• It’s free. People will only pay for very limited types of news. The vast majority of authors will have to find other ways to make money. That’s a challenge. And it’s a challenge that is exacerbated by many talented people who are willing to write for free.

Flipboard has the opportunity to reset the focus on content. One thing that has jumped out at me is how much I enjoyed reading content in tablet form. It wasn’t just the use of touch or the lack of a keyboard. The big reason: the content wasn’t struggling for attention against SEO links and ads for refinancing homes I don’t own.

SEO links have cluttered up many news sites. Content is surrounded by links whose sole purpose is to feed the search engine crawlers. Navigation on many sites is next to impossible. Ironically, this just drives people back to search because it’s much easier to find what you’re looking for there.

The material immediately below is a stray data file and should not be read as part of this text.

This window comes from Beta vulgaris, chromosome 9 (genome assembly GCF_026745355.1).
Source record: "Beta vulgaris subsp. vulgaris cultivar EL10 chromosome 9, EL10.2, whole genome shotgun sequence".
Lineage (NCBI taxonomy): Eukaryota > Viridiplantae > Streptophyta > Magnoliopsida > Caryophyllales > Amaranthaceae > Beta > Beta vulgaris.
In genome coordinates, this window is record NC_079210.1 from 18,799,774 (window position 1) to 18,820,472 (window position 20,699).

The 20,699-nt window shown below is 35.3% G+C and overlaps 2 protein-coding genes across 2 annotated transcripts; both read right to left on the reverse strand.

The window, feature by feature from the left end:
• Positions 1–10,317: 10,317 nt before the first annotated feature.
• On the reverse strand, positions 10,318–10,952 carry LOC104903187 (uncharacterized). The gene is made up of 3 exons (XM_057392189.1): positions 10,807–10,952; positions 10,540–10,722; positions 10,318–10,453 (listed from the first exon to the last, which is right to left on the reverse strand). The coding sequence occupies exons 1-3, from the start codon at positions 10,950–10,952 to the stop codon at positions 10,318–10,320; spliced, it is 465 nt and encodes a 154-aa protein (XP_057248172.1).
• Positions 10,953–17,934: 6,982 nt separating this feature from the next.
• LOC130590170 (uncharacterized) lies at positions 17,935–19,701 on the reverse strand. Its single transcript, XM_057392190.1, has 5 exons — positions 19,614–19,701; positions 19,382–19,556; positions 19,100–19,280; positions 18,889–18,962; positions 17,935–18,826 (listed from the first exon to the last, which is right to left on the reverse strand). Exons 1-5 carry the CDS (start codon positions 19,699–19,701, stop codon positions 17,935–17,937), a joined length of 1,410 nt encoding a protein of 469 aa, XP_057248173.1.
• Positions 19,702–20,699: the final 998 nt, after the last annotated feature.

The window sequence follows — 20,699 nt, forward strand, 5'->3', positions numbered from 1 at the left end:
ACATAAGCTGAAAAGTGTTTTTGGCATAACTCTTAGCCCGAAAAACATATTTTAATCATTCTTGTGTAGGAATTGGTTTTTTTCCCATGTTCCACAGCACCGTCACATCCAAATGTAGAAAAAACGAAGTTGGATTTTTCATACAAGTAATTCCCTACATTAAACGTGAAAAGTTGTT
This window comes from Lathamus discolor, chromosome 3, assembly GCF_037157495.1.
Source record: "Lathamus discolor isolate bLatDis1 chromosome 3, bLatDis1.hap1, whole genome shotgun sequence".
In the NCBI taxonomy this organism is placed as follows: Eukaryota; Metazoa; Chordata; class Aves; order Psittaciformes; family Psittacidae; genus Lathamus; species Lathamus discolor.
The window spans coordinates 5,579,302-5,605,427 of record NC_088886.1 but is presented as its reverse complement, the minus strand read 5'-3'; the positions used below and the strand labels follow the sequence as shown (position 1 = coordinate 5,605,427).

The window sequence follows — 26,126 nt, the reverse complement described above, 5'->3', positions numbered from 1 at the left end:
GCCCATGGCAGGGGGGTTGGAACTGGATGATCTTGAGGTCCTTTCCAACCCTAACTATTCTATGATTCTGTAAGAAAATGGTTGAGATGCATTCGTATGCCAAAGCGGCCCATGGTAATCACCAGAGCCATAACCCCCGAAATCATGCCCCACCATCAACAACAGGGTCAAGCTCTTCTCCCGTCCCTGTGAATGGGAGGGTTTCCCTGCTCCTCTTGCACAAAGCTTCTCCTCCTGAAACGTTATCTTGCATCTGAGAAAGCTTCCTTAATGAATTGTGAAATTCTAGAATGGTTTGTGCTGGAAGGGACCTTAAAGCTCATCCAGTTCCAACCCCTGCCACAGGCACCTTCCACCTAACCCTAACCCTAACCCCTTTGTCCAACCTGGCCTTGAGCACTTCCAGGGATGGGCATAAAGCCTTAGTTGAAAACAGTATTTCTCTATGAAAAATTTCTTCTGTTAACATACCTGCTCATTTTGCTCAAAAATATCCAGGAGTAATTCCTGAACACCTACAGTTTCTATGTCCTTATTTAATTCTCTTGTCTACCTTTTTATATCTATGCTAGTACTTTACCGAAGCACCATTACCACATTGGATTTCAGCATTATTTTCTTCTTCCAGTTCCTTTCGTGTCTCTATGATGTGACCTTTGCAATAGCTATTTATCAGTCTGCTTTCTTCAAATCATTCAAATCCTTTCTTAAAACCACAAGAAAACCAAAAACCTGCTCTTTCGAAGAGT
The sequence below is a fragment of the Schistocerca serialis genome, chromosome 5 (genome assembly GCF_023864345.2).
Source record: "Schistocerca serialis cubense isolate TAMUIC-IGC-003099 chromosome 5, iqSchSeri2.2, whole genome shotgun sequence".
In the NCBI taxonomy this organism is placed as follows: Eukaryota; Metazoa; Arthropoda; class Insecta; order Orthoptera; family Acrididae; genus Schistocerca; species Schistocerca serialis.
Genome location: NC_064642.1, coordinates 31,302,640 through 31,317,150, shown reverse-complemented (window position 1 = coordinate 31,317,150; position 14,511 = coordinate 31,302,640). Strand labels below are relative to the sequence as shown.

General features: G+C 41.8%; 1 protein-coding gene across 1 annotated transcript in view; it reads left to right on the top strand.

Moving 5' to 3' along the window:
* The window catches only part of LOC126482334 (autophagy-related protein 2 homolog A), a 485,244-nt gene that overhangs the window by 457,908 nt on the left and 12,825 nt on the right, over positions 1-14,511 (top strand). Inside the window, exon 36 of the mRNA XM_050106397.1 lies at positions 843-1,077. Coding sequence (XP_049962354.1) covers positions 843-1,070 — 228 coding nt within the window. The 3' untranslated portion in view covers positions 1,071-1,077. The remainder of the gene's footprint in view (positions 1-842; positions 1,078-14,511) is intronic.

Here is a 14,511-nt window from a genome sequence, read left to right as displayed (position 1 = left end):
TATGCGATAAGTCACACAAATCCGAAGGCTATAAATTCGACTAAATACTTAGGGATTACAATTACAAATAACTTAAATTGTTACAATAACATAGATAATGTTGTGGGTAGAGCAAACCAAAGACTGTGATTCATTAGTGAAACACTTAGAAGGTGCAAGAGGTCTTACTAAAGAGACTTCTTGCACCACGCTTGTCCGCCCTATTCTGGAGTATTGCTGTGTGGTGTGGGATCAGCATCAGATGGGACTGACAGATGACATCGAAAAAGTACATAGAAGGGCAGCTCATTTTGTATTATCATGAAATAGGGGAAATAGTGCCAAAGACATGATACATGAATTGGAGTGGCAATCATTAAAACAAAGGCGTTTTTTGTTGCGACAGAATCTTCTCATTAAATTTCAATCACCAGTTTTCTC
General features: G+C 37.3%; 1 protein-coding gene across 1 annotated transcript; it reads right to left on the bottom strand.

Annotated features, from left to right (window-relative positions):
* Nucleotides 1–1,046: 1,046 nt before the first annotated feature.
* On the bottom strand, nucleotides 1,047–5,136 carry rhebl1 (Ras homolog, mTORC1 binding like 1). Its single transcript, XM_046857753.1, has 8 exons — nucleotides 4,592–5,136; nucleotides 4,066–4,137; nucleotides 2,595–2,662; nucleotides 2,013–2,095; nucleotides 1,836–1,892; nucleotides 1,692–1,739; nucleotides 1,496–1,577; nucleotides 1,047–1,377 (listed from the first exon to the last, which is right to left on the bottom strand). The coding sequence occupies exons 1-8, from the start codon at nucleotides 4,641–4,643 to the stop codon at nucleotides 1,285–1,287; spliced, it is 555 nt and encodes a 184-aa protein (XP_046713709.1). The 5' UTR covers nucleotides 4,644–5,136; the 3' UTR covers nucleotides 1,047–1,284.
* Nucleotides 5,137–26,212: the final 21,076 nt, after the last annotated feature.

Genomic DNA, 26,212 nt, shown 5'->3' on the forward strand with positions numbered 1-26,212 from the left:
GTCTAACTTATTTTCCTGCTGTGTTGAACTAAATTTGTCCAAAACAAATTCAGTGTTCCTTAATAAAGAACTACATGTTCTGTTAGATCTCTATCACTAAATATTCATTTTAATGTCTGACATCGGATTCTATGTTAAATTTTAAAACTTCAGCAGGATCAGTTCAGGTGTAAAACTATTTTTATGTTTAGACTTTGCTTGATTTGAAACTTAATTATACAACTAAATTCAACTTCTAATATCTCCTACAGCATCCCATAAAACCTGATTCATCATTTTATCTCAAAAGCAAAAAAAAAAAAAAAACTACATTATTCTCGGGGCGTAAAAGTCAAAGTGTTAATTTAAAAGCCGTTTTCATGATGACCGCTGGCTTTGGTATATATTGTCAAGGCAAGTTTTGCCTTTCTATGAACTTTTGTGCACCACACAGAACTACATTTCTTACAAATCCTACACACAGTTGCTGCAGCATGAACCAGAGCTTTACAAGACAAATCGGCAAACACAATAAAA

Ads, especially remnant ads, have a similar effect. Publishers have chased remnant ads for revenue. (“Even a fraction of a cent is better than nothing.”) As RPMs have gone down, publishers have piled on more ads. In the end, this does a disservice to everyone. It’s the tragedy of the commons. Instead of grass, the common good being destroyed is the attention of readers.

Flipboard is in a rare position to help bring better economics to publishers and a cleaner experience to users. It’s already working with some publishers on specialized content presentations.

As much as I like the existing product, there are a few areas for improvement: